Have you ever imagined if it’s ‘better’ to allow your kids to make a mess in the house or keep your home clean at all times? How many times have you faced the dilemma of keeping your messy kids busy without making a mess in the place? I’ve tried all kinds of ideas that didn’t work because there was just too much to fight with, for them to concentrate on what I wanted. Whenever I thought of sending them outside, it would rain, the wind would be too strong, or my husband would end up working late, so none of those ideas ever worked. But now I know a way that works every time.

Most mothers try to keep their houses (and themselves) in tip-top shape. There’s always time to clean. But what to do when your kids want to dig through the bins of toys you have lying around? If you’re like me, you’re a bit of a neat freak and can’t see the appeal of letting them throw everything onto the ground. But before you freak out, there may be some positive aspects to letting them play with less structured toys.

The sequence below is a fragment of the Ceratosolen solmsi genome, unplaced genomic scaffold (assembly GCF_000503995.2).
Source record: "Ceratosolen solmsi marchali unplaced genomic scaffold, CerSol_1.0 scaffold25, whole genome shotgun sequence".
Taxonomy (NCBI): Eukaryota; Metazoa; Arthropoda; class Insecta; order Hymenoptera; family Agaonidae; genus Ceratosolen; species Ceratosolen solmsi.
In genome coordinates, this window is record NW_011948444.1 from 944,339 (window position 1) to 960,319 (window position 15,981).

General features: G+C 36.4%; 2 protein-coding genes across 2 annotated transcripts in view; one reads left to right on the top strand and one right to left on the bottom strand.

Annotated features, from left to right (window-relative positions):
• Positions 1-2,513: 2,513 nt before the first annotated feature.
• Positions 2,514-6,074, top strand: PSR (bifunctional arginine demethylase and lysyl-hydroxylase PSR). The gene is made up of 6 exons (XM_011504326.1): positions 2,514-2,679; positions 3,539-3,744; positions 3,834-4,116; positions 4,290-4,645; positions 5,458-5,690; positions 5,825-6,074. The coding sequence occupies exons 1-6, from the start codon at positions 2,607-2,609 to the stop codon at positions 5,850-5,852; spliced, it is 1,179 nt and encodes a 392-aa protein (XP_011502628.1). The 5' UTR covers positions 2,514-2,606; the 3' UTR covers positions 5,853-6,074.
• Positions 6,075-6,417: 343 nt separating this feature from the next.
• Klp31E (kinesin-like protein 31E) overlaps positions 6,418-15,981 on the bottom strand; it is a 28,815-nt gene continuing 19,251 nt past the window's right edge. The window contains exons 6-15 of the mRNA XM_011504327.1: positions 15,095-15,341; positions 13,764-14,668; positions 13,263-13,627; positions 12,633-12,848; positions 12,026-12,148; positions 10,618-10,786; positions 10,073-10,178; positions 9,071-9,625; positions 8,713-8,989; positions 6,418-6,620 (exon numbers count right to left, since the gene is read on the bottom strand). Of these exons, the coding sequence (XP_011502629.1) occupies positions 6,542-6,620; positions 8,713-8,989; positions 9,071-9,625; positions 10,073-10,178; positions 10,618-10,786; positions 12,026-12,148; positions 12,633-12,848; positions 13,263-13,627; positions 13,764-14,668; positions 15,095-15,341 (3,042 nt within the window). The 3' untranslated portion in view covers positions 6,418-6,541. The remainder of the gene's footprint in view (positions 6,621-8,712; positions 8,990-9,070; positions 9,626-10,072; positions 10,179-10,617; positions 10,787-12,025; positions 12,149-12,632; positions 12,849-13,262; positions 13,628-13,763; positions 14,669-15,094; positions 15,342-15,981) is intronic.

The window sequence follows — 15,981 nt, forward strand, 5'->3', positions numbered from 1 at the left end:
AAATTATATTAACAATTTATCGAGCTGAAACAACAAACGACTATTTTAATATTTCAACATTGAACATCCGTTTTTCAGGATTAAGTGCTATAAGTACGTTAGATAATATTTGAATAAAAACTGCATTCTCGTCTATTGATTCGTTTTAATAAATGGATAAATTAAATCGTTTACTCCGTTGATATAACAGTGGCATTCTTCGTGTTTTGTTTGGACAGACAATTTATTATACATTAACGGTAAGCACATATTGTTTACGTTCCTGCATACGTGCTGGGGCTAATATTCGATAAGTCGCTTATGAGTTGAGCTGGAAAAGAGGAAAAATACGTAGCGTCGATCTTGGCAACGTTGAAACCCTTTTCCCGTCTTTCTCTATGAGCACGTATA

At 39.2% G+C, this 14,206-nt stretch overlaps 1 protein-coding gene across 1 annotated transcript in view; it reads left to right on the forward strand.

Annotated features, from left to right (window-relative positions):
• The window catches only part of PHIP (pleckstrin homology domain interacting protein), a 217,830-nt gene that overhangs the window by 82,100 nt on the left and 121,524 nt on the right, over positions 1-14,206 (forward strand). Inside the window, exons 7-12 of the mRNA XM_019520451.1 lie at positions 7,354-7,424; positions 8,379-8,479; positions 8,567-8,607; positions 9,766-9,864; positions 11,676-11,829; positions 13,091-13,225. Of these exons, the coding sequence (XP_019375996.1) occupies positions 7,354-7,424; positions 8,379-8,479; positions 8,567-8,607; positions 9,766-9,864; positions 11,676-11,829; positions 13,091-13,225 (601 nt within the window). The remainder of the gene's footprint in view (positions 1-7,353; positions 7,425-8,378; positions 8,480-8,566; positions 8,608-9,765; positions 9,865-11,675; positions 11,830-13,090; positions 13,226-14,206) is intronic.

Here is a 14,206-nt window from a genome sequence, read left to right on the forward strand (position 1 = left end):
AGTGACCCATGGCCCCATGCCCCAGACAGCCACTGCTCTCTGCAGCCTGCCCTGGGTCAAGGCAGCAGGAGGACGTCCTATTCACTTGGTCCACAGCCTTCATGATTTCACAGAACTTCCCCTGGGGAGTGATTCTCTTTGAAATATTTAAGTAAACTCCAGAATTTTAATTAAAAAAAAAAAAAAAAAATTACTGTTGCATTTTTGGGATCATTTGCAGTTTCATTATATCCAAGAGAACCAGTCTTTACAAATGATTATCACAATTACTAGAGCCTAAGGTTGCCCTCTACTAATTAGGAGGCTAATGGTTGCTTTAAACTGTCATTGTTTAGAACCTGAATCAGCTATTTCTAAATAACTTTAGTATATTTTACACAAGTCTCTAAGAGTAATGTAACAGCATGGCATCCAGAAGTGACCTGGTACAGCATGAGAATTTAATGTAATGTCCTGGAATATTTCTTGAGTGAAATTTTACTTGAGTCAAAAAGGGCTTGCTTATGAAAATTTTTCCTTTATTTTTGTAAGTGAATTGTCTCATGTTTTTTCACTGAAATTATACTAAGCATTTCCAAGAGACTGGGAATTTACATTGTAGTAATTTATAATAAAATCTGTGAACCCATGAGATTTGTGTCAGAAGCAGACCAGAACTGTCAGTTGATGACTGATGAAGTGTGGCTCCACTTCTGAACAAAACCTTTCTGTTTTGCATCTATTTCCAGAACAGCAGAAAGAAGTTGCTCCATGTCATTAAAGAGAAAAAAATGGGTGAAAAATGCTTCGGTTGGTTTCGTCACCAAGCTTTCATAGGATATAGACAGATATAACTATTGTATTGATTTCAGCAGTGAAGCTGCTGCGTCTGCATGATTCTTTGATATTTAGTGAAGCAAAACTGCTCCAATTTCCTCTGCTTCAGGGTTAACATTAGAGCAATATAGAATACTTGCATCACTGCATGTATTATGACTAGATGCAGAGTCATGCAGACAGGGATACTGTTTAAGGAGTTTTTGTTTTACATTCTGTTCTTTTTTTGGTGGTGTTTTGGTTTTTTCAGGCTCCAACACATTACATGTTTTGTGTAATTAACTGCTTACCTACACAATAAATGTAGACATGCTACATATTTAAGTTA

“Please excuse our messy house, we’re busy making memories…”

Messy play is a crucial part of a healthy childhood. Kids learn through their senses and are naturally curious about the world around them. When kids play with blocks, they create and build. But it isn’t always easy balancing family life, work, and the ever-growing to-do list. Amid the cleaning up and the wiping down of surfaces after dinner, when should a parent let their kids be messy? I’ll give tips on how you can start allowing your children’s messes in your home while sharing some strategies to keep the chaos at bay.

Improves their immune response:

In a study from the University of Michigan, researchers found that children who play in the dirt have healthier immune system responses. The study followed children who had not been exposed to antibiotics for more than three months and was based on the theory that children who are not exposed to germs do not develop robust immune systems.

The experiment involved a group of kids being introduced to harmless bacteria on their skin. Those who grew up around farms and animals had an almost immediate response by increasing their WBC’s, which fight infections and other diseases that can get into your body.